After having planted two 10m+ bamboo poles in the ground yesterday, we raised the Koinobori carps today with two monks of the temple. Since I stood nearest to the pole, I had the honour to raise them. From mid-April to early May, colorful carp streamers are fluttering in the wind all over Japan. They mark the Kodomo-no-Hi, the Children’s day on May 5th. The biggest carp on the top is the father, the second is the mother and the smallest is the junior of the house.
Planting the bamboo poles in the ground sounds easy, but the I realized how many steps are involved. First we had to choose the right bamboo pole (not too fat or too thin, more or less straight). Cut it, wash it. Then dig holes for planting it and a supporting structure. Digging holes took us newbies a while – sounds easy, is difficult. Then carrying it with four people through a narrow but busy street in one of Kyoto’s most popular sightseeing areas. Adding a rope to put the wind socks on and adding ropes which help to control the pole while erecting it. Then erecting it without damaging the wooden structures of the temple. Then tying it to the supporting structure and climbing a high ladder to take off the ropes. Finally, adding the carps and raising them so they fly 10m high in the sky.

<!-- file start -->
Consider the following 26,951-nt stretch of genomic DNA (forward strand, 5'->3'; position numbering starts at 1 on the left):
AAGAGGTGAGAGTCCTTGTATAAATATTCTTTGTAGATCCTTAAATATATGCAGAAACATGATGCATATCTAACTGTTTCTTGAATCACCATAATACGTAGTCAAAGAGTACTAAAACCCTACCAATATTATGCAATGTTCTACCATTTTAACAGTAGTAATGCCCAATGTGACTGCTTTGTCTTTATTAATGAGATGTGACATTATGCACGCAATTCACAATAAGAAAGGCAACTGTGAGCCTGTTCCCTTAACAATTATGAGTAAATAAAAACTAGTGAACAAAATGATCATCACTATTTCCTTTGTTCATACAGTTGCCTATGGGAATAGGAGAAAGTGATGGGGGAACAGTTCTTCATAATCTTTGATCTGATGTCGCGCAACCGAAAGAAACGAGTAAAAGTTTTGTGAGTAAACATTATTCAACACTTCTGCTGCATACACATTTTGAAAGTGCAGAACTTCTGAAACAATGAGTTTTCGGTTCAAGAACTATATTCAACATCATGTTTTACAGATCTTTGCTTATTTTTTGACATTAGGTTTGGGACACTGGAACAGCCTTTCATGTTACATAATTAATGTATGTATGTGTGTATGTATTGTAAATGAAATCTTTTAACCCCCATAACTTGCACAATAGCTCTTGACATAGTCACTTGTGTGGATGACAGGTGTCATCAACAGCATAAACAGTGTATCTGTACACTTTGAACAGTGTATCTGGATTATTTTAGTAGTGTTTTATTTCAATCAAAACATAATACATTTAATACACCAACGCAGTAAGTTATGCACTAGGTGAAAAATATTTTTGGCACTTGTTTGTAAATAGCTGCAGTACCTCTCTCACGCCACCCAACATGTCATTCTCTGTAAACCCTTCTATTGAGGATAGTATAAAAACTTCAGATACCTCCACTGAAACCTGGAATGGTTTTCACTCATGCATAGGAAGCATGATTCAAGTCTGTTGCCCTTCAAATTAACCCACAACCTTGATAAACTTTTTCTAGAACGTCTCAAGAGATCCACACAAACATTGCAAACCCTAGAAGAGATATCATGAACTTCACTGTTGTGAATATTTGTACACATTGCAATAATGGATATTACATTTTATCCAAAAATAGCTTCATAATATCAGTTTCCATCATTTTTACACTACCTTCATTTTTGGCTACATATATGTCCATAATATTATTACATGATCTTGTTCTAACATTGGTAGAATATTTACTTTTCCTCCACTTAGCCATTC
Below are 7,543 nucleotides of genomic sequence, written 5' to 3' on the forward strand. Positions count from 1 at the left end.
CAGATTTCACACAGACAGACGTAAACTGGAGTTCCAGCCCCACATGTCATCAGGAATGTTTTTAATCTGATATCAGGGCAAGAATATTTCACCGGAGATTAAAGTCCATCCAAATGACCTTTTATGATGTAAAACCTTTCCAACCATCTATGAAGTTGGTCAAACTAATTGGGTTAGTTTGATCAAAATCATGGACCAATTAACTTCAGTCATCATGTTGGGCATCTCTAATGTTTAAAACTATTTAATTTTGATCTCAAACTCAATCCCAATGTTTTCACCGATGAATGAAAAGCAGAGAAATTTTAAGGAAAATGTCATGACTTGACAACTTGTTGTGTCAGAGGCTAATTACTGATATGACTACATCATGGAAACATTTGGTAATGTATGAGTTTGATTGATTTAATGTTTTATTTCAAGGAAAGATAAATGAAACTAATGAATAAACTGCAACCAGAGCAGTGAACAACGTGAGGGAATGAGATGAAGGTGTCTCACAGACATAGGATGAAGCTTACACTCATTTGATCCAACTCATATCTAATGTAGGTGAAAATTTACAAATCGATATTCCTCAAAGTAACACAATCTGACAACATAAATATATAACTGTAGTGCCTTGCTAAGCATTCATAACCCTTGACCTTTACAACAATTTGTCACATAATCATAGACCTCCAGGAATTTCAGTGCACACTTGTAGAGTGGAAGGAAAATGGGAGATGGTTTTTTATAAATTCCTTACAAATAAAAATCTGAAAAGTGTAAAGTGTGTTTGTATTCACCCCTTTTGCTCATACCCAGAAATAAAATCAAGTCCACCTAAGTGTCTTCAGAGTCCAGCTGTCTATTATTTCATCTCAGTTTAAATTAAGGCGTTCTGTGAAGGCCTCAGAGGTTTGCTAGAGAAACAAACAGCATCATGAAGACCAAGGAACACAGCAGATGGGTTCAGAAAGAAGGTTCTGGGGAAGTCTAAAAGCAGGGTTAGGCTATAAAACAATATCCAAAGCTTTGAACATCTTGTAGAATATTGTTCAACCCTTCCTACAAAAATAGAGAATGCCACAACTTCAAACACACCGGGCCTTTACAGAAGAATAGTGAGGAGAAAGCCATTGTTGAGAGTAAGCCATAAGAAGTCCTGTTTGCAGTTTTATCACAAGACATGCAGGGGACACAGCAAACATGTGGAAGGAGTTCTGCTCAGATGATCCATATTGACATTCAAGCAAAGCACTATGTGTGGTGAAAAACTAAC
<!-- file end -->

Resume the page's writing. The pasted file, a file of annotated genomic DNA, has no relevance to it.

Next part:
I realized how many steps are involved to make anything. Today I was told to do some carpenter work – exchanging a wooden board which covers a gutter. After discussing it with the head gardener, we built a custom gutter cover, which fits perfectly on the supporting stones. We had the time to do it right, so we did, although it is just a board over a gutter that no visitor will ever see. Training is for reality, reality is for training.